The Leave campaign’s response to all of this is quite simple – if we leave, we can negotiate all of this ourselves. That overlooks the following:
- This will not happen overnight. To replicate the benefits of EU membership, we would need to negotiate trade deals with the EU and over 50 other countries. This is likely to be an extremely time-consuming process. It could take years to negotiate these agreements. The shortest time in which any trade agreement has been concluded with the EU is four years, and negotiations with Switzerland (often suggested as a potential model that we could follow if we were to leave the EU) took ten years.[viii] To take another example, it has also been argued that we could follow the EU-Canada model, but concluding this agreement has also been a lengthy process. Negotiations on this started in 2009 and the agreement is not yet concluded.
- Negotiating these deals is likely to be expensive. This means that at least some of the money that the Leave campaign argue we would save if the UK were to leave the EU would have to be spent on this instead. This weakens their argument that this money could be spent on (for example) the NHS, because instead some of it will have to go on negotiating numerous trade deals.
- There is no guarantee that these countries would be interested in a trade agreement with the UK. I suspect that a number of them will be interested, however…
- Even if they are interested, are we really likely to get the same deal as the EU negotiating on our behalf? The EU’s strength lies in its negotiating position. It is offering other countries the prospect of trading not just with one country, but 28 – it offers access not just to one country’s population, but over 500 million consumers. I fail to see how other countries would be willing to take the same approach negotiating with the UK alone. Just consider the strength of our negotiating position with the EU – 44% of our exports go to EU countries, and 8% of the EU’s exports comes to the UK.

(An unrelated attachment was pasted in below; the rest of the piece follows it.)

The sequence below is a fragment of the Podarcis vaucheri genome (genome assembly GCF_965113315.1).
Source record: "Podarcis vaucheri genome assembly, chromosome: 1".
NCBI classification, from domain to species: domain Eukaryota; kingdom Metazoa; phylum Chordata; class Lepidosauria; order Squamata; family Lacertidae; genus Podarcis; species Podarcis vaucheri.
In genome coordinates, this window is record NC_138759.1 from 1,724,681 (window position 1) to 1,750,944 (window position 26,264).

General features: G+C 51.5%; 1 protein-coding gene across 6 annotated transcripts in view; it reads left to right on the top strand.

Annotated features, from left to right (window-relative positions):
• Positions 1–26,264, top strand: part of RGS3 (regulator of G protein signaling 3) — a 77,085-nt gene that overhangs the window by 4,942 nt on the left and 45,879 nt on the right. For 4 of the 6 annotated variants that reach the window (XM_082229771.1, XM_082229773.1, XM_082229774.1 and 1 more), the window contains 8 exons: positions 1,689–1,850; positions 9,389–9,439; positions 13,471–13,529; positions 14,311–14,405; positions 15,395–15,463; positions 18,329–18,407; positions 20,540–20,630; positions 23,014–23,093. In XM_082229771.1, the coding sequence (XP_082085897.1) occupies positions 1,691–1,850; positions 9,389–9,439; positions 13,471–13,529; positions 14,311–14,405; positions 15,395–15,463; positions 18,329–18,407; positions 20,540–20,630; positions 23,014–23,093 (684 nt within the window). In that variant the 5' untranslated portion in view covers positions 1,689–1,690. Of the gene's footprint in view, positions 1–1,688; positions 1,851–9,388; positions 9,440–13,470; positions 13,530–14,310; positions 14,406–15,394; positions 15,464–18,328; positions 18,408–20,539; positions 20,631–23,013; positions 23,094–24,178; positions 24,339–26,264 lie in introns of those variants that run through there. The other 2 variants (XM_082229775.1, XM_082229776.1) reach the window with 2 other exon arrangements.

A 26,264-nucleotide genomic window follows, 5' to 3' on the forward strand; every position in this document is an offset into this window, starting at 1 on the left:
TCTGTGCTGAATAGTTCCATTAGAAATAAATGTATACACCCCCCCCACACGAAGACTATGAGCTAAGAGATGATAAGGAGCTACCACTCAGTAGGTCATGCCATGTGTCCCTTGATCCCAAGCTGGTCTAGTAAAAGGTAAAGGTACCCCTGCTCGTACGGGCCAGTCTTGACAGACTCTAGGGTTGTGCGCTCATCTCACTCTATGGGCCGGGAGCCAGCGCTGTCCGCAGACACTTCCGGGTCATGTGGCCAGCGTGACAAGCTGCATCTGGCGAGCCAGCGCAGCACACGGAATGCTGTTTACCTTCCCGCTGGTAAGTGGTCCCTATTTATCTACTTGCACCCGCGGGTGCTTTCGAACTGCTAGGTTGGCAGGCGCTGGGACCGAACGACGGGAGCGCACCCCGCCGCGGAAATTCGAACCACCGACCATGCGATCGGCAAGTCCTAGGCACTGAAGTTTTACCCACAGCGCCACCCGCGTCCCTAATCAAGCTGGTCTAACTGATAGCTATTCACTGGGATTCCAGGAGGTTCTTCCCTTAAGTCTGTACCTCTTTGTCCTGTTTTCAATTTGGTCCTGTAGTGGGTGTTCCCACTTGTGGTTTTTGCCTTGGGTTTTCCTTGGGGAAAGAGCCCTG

- Any relationship that we negotiate with the EU will result in us having less control over the EU. I will write a full post on this in due course – but the reality is that all countries that have negotiated trade agreements with the EU have no control over EU Law. As it stands, as a member of the EU, we do. Leaving would involve losing that control and means we would be forced to accept EU rules as part of any trade deal.
Is it really worth the risk?
My fundamental issue with the Leave campaign’s arguments on trade is that they cannot prove what they are arguing. They argue that we could replicate our current arrangements if we were to leave the EU, but they have produced no evidence in support of this. They have not provided an estimate for how long negotiations would take, they haven’t identified which countries would be interested in a trade agreement with the UK, nor have they estimated what the cost would be of such negotiations and how it compares to the current cost of our membership. There is simply not enough discussion of how their claims would actually work in practice, and the evidence as it stands points to the fact that even if it is possible to negotiate all of these trade agreements if we left the EU, it is going to be a costly and lengthy process.
By contrast, we can currently quantify at least some of the benefits of EU membership.
Therefore, I cannot see the rationale for placing at risk some, or all, of the 3.3 million jobs, £14 million per day in investment, and all the other benefits for our businesses and consumers, in order to find out whether the Leave campaign’s claims are right.
Footnotes (aka things for the super keen)
[ii] https://www.gov.uk/government/uploads/system/uploads/attachment_data/file/517415/treasury_analysis_economic_impact_of_eu_membership_web.pdf. Checked by: https://fullfact.org/europe/eu-facts-behind-claims-exports/.